let n = pantry.split("\n").sort((a, b) => b.length - a.length); // used at the end of the function for horizontal sizing
  n = n[0].length;

  pantry = pantry
    .replace(/\W/g, "") // get rid of all non-alphanumeric characters
    .split("");         // turn the string into an array

  // we need the properties of the new array
  // so the extra `pantry = pantry` is needed
  pantry = pantry
    .slice(0, pantry.length - groceries.length) // go ahead and remove the last overlapping elements
    .concat(groceries)                          // add the groceries to the pantry
    .join("")                                   // turn into a string
    .split("")                                  // turn into an array
    .sort()                                     // sort the array
    .join("");                                  // turn into a string

    return pantry.replace(RegExp(`(.{${n}})`, 'g'), "$1\n");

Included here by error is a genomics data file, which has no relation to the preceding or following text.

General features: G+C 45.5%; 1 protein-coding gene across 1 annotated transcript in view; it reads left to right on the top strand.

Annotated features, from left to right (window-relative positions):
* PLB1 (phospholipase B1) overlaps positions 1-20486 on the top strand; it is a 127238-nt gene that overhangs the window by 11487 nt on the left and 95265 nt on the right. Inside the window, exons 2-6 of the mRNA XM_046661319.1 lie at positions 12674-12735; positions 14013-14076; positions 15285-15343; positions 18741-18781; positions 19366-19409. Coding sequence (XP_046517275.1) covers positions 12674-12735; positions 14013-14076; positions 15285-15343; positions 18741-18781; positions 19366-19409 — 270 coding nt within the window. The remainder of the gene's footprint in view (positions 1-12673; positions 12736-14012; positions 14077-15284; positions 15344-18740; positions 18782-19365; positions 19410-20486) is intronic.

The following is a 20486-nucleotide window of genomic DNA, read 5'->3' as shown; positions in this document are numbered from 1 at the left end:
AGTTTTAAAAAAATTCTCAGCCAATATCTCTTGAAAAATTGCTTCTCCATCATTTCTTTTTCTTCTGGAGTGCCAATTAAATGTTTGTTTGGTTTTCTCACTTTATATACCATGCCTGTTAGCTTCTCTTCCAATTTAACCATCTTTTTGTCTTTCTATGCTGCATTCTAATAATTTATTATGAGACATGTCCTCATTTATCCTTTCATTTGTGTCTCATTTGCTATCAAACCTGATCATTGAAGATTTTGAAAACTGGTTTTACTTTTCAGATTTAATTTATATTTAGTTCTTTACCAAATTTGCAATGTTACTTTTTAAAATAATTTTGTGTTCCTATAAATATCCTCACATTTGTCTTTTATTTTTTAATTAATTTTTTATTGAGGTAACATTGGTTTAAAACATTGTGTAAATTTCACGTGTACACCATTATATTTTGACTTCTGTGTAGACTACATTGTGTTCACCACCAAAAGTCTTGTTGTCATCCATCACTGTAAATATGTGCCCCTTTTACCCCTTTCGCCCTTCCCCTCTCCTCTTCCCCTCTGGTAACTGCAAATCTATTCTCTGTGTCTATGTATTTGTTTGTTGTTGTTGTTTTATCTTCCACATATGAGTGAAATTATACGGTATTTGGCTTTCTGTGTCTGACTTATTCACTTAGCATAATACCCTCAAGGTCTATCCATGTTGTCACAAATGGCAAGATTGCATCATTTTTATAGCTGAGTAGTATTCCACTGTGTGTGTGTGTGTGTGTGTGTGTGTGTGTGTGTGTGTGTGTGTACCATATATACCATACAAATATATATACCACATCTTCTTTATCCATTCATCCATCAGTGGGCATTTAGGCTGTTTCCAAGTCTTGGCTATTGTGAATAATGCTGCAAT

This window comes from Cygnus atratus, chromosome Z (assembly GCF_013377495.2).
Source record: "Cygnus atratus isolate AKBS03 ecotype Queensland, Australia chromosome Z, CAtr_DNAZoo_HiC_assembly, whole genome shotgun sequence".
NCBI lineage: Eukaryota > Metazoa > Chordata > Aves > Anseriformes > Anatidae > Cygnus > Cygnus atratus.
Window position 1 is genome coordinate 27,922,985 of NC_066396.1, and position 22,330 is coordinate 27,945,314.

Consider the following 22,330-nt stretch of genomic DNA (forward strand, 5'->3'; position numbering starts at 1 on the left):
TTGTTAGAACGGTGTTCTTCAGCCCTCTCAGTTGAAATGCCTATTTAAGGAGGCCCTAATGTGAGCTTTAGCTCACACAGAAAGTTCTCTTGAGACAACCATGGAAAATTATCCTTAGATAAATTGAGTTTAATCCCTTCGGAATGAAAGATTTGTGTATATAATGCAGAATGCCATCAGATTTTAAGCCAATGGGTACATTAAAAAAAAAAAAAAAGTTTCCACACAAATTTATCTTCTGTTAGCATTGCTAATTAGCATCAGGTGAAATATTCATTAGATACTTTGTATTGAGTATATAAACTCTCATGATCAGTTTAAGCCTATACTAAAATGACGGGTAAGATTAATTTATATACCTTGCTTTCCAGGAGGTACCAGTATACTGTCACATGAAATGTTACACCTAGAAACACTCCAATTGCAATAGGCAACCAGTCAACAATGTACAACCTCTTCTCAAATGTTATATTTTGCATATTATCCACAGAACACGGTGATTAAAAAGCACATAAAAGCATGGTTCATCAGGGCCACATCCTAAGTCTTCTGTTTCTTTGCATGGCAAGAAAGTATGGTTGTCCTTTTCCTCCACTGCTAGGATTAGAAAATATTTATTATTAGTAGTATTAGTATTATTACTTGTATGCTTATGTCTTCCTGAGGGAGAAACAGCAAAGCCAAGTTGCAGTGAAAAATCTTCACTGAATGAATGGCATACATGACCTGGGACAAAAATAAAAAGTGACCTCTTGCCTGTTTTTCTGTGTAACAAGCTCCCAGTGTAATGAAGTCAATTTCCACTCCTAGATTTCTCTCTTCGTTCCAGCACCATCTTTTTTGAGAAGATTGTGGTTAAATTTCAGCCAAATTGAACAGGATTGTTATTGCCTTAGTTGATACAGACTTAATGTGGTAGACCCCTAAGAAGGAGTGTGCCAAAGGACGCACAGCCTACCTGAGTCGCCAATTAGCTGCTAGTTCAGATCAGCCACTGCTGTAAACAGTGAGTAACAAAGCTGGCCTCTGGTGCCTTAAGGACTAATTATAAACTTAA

};

/** Testing below **/

console.log("Test #2:\n" + organise(
`AJCHDJE
JJ   JA
    ASD
OOQ I U
Q     W
      R`,

'AHJBCJHDHHATTGEH'
))


Test Cases:

Test #1, 4x4 pantry

TVCX <- pantry
ABCD
ATDJ
UAIK

XYXY <- groceries
----
AAAB <- expected output
CCDD
IJKT
XYXY

Test #2, 7x6 pantry

AJCHDJE
JJ   JA
    ASD
OOQ I U
Q     W
      R

AHJBCJHDHHATTGEH
-------
AAAAABC
CDDDEGH
HHHHJJT
T

Test #3, 10x10 pantry

AAAAAAAAAA
AAAAAAAAAA
AAAAAAAAAA
AAAAAAAAAA
AAAAAAAAAA
AAAAAAAAAA
AAAAAAAAAA
AAAAAAAAAA
AAAAAAAAAA
AAAAAAAAAA

ZZZZZZZZZZZZZZZZZZZZ
----------
AAAAAAAAAA
AAAAAAAAAA
AAAAAAAAAA
AAAAAAAAAA
AAAAAAAAAA
AAAAAAAAAA
AAAAAAAAAA
AAAAAAAAAA
ZZZZZZZZZZ
ZZZZZZZZZZ

Test #4, 16x16 pantry pantry

ASDFGHJKLZXCVBNM
QJKAJ  KAKSJD  J
KJASDKFHI YOIER
W   OSDOFJ    DK
E PPPASP     AS
R
TASD 
YAAAAAAAAAAAA
U          JHOLK
IIAUSHODUYOAISUO